The Legal Status of Negroes in North Carolina
From “Political Prelude, 1790-1860,” North Carolina War Between the States Sesquicentennial, www.ncwbts150.com.
Legal Status of Negroes in North Carolina
“Not least among the services of William Gaston were his leading opinions that helped to define the legal status of the Negro. In State vs. Manuel in 1838 he held: “Slaves manumitted became freedmen, and therefore, if born within North Carolina, are citizens of North Carolina, and all free persons born within the State are born citizens of the State.” Nowhere in the United States at the time were the terms “citizen” and “voter” interchangeable, so that denial of the ballot to the Negro citizen was not an indignity upon his race.
The law and morals governing the relations of master and slave, here and in other portions of the South, tended to confirm the principle that the master owned a slave, not “body and soul,” but the slave’s labor. From birth to death the slave owed the obligation of working service, but on the other hand the slaveowner owed the obligation, also for life, of feeding and clothing and humane care. Out of that paternalistic concept and practice of the late ante-bellum era came the persisting attitude of the characteristic Southerners of later generations, an attitude of natural kindness toward the Negro people.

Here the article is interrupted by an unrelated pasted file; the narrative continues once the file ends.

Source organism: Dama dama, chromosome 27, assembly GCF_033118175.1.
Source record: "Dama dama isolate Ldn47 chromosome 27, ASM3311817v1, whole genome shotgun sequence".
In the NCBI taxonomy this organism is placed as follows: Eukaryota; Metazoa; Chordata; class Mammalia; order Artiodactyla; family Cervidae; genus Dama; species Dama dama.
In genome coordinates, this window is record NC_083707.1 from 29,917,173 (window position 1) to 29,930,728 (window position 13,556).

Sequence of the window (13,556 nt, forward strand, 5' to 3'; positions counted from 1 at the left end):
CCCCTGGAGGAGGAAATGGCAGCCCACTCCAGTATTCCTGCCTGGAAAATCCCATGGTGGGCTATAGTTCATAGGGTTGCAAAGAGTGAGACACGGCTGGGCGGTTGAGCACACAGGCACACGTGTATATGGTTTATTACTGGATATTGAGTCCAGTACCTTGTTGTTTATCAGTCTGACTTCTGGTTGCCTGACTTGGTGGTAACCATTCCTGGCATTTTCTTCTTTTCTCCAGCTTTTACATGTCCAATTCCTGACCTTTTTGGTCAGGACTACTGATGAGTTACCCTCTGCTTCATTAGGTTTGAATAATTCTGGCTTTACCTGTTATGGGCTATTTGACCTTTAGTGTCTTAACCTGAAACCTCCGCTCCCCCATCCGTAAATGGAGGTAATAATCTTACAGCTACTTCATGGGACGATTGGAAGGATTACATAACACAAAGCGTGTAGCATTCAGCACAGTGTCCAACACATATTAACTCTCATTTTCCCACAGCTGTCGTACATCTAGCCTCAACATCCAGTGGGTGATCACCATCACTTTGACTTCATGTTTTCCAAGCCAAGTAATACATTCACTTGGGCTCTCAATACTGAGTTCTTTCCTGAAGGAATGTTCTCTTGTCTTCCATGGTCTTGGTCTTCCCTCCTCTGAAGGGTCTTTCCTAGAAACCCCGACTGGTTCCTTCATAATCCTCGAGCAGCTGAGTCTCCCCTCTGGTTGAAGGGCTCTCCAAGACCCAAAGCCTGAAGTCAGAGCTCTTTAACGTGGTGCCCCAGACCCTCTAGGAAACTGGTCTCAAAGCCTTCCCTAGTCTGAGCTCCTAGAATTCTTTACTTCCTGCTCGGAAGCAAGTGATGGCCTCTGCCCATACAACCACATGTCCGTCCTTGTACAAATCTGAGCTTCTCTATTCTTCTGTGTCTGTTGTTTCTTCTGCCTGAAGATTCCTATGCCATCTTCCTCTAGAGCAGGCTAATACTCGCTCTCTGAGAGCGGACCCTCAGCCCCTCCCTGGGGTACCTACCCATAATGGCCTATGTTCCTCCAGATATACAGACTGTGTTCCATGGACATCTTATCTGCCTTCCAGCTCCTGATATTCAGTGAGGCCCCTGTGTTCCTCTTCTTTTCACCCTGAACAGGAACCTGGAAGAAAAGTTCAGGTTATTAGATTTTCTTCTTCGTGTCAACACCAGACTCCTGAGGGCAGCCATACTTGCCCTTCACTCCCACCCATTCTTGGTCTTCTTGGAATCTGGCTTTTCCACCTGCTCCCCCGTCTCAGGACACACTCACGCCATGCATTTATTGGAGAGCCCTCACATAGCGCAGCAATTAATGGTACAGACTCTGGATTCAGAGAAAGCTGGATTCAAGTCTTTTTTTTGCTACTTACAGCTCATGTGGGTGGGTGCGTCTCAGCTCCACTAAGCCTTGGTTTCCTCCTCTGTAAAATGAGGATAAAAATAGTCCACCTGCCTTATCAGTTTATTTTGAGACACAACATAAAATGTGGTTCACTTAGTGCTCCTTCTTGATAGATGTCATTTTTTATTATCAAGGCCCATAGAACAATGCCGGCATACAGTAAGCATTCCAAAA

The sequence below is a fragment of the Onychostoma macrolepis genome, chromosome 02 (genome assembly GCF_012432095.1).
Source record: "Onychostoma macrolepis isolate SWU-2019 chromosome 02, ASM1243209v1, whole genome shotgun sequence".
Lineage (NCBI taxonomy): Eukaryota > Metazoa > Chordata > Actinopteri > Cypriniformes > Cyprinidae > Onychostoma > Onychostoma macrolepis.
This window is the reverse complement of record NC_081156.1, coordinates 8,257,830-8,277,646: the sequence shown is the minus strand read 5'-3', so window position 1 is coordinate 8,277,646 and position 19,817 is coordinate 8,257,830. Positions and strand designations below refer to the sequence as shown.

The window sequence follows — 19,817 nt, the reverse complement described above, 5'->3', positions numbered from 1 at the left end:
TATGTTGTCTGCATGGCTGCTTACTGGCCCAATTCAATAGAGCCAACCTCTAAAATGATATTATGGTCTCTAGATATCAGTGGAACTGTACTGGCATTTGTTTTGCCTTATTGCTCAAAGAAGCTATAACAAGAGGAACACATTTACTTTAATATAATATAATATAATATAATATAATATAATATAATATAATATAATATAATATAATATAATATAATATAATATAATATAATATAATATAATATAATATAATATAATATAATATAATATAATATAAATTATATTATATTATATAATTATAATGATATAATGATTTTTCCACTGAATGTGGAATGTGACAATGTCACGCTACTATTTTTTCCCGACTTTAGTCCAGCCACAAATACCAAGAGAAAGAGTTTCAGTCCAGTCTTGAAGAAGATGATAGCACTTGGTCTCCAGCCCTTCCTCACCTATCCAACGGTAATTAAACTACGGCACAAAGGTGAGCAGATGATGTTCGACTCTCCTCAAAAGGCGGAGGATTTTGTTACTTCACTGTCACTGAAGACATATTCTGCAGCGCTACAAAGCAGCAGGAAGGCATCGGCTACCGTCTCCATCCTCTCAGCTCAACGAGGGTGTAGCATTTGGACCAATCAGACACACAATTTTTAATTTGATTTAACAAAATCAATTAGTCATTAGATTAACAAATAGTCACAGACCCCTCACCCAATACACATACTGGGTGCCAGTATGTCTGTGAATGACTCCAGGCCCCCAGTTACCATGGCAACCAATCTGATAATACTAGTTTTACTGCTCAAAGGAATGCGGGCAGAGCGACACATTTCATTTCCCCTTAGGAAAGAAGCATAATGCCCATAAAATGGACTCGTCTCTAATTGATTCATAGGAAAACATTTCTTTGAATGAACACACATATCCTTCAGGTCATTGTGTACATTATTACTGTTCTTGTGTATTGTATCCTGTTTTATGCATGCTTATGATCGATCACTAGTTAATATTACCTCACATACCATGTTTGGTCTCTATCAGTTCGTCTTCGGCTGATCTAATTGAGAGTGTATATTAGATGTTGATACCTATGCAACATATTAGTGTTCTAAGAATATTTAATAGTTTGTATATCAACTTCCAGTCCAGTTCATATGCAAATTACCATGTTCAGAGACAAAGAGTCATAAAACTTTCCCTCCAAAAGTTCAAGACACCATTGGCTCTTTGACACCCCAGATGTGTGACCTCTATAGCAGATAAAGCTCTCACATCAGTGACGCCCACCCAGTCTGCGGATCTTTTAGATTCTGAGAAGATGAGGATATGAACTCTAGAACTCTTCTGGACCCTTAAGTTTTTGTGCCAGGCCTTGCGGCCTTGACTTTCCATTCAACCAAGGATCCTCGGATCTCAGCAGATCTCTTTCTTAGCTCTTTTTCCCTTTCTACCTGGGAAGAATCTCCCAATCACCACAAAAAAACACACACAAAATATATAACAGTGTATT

The basic concept just defined was the result of two centuries of experience and adjustment between the whites and blacks, and obviously it had a wide range of variation in actual practice. As a concise definition, its approximate truth must be assumed at the outset of any discussion of the slavery issue in the South.”
(North Carolina, The Old North State and the New, Volume II, Archibald Henderson, Lewis Publishing Company, 1941, page 192)